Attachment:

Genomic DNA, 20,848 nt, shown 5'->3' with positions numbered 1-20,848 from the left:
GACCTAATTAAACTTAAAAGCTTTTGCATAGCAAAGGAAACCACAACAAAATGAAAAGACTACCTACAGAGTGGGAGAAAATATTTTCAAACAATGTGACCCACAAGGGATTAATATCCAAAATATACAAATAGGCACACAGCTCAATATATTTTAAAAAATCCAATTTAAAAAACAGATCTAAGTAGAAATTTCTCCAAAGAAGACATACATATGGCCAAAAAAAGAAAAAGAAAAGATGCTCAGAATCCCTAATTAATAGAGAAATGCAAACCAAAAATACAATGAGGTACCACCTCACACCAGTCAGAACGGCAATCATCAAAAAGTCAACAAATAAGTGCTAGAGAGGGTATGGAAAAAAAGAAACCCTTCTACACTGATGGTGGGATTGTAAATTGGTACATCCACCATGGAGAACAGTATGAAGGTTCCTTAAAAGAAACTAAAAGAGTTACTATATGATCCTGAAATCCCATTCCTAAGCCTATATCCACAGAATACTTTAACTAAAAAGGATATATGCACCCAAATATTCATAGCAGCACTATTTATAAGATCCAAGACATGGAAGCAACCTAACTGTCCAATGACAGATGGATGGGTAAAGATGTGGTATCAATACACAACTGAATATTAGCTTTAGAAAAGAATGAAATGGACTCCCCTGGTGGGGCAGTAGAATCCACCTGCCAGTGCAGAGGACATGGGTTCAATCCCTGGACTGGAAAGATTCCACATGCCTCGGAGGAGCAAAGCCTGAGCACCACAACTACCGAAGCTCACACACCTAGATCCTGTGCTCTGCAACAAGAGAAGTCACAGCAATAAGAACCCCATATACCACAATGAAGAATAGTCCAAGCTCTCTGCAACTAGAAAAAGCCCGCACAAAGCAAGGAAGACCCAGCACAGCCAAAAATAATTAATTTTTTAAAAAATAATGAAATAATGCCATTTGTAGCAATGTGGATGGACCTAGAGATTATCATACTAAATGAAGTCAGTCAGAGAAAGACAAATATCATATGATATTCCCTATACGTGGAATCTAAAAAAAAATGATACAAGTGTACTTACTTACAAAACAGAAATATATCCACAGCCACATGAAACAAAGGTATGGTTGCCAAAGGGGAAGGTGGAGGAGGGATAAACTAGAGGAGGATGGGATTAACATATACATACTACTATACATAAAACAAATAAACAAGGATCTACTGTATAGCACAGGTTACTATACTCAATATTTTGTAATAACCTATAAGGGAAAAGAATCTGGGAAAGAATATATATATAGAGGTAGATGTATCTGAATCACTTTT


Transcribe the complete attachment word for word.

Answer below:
Genomic DNA, 20,848 nt, shown 5'->3' with positions numbered 1-20,848 from the left:
GACCTAATTAAACTTAAAAGCTTTTGCATAGCAAAGGAAACCACAACAAAATGAAAAGACTACCTACAGAGTGGGAGAAAATATTTTCAAACAATGTGACCCACAAGGGATTAATATCCAAAATATACAAATAGGCACACAGCTCAATATATTTTAAAAAATCCAATTTAAAAAACAGATCTAAGTAGAAATTTCTCCAAAGAAGACATACATATGGCCAAAAAAAGAAAAAGAAAAGATGCTCAGAATCCCTAATTAATAGAGAAATGCAAACCAAAAATACAATGAGGTACCACCTCACACCAGTCAGAACGGCAATCATCAAAAAGTCAACAAATAAGTGCTAGAGAGGGTATGGAAAAAAAGAAACCCTTCTACACTGATGGTGGGATTGTAAATTGGTACATCCACCATGGAGAACAGTATGAAGGTTCCTTAAAAGAAACTAAAAGAGTTACTATATGATCCTGAAATCCCATTCCTAAGCCTATATCCACAGAATACTTTAACTAAAAAGGATATATGCACCCAAATATTCATAGCAGCACTATTTATAAGATCCAAGACATGGAAGCAACCTAACTGTCCAATGACAGATGGATGGGTAAAGATGTGGTATCAATACACAACTGAATATTAGCTTTAGAAAAGAATGAAATGGACTCCCCTGGTGGGGCAGTAGAATCCACCTGCCAGTGCAGAGGACATGGGTTCAATCCCTGGACTGGAAAGATTCCACATGCCTCGGAGGAGCAAAGCCTGAGCACCACAACTACCGAAGCTCACACACCTAGATCCTGTGCTCTGCAACAAGAGAAGTCACAGCAATAAGAACCCCATATACCACAATGAAGAATAGTCCAAGCTCTCTGCAACTAGAAAAAGCCCGCACAAAGCAAGGAAGACCCAGCACAGCCAAAAATAATTAATTTTTTAAAAAATAATGAAATAATGCCATTTGTAGCAATGTGGATGGACCTAGAGATTATCATACTAAATGAAGTCAGTCAGAGAAAGACAAATATCATATGATATTCCCTATACGTGGAATCTAAAAAAAAATGATACAAGTGTACTTACTTACAAAACAGAAATATATCCACAGCCACATGAAACAAAGGTATGGTTGCCAAAGGGGAAGGTGGAGGAGGGATAAACTAGAGGAGGATGGGATTAACATATACATACTACTATACATAAAACAAATAAACAAGGATCTACTGTATAGCACAGGTTACTATACTCAATATTTTGTAATAACCTATAAGGGAAAAGAATCTGGGAAAGAATATATATATAGAGGTAGATGTATCTGAATCACTTTT